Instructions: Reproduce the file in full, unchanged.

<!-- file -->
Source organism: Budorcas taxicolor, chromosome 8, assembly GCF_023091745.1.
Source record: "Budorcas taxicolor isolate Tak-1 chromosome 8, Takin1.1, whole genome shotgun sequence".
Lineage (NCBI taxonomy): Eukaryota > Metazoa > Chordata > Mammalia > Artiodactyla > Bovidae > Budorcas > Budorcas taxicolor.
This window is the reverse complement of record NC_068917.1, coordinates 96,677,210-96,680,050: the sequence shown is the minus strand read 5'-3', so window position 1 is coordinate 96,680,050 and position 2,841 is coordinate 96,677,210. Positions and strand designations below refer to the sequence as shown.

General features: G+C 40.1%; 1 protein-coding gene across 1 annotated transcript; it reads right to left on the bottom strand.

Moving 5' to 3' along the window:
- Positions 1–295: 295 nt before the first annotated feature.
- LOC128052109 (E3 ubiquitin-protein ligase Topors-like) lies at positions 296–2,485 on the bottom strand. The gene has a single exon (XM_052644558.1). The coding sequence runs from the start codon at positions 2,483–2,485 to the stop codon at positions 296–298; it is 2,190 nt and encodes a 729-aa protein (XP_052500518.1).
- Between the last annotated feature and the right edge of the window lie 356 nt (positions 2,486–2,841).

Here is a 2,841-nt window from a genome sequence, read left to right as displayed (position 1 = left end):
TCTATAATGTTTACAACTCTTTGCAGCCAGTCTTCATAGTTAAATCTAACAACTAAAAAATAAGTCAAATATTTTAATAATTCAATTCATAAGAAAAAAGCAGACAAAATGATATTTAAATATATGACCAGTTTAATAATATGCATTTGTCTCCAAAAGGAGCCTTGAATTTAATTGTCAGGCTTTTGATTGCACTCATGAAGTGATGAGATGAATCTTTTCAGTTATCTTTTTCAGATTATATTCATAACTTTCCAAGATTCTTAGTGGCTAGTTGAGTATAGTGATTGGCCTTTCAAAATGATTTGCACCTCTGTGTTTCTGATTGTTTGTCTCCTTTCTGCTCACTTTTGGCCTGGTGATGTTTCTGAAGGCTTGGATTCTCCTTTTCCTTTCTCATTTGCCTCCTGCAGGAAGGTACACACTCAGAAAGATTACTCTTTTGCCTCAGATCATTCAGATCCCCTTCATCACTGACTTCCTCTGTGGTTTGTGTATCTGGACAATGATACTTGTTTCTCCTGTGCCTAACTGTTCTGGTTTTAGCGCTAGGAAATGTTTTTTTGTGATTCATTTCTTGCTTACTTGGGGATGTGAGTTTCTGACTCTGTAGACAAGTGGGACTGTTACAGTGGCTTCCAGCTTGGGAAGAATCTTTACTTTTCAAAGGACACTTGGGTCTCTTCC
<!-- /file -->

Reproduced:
Source organism: Budorcas taxicolor, chromosome 8, assembly GCF_023091745.1.
Source record: "Budorcas taxicolor isolate Tak-1 chromosome 8, Takin1.1, whole genome shotgun sequence".
Lineage (NCBI taxonomy): Eukaryota > Metazoa > Chordata > Mammalia > Artiodactyla > Bovidae > Budorcas > Budorcas taxicolor.
This window is the reverse complement of record NC_068917.1, coordinates 96,677,210-96,680,050: the sequence shown is the minus strand read 5'-3', so window position 1 is coordinate 96,680,050 and position 2,841 is coordinate 96,677,210. Positions and strand designations below refer to the sequence as shown.

General features: G+C 40.1%; 1 protein-coding gene across 1 annotated transcript; it reads right to left on the bottom strand.

Moving 5' to 3' along the window:
- Positions 1–295: 295 nt before the first annotated feature.
- LOC128052109 (E3 ubiquitin-protein ligase Topors-like) lies at positions 296–2,485 on the bottom strand. The gene has a single exon (XM_052644558.1). The coding sequence runs from the start codon at positions 2,483–2,485 to the stop codon at positions 296–298; it is 2,190 nt and encodes a 729-aa protein (XP_052500518.1).
- Between the last annotated feature and the right edge of the window lie 356 nt (positions 2,486–2,841).

Here is a 2,841-nt window from a genome sequence, read left to right as displayed (position 1 = left end):
TCTATAATGTTTACAACTCTTTGCAGCCAGTCTTCATAGTTAAATCTAACAACTAAAAAATAAGTCAAATATTTTAATAATTCAATTCATAAGAAAAAAGCAGACAAAATGATATTTAAATATATGACCAGTTTAATAATATGCATTTGTCTCCAAAAGGAGCCTTGAATTTAATTGTCAGGCTTTTGATTGCACTCATGAAGTGATGAGATGAATCTTTTCAGTTATCTTTTTCAGATTATATTCATAACTTTCCAAGATTCTTAGTGGCTAGTTGAGTATAGTGATTGGCCTTTCAAAATGATTTGCACCTCTGTGTTTCTGATTGTTTGTCTCCTTTCTGCTCACTTTTGGCCTGGTGATGTTTCTGAAGGCTTGGATTCTCCTTTTCCTTTCTCATTTGCCTCCTGCAGGAAGGTACACACTCAGAAAGATTACTCTTTTGCCTCAGATCATTCAGATCCCCTTCATCACTGACTTCCTCTGTGGTTTGTGTATCTGGACAATGATACTTGTTTCTCCTGTGCCTAACTGTTCTGGTTTTAGCGCTAGGAAATGTTTTTTTGTGATTCATTTCTTGCTTACTTGGGGATGTGAGTTTCTGACTCTGTAGACAAGTGGGACTGTTACAGTGGCTTCCAGCTTGGGAAGAATCTTTACTTTTCAAAGGACACTTGGGTCTCTTCC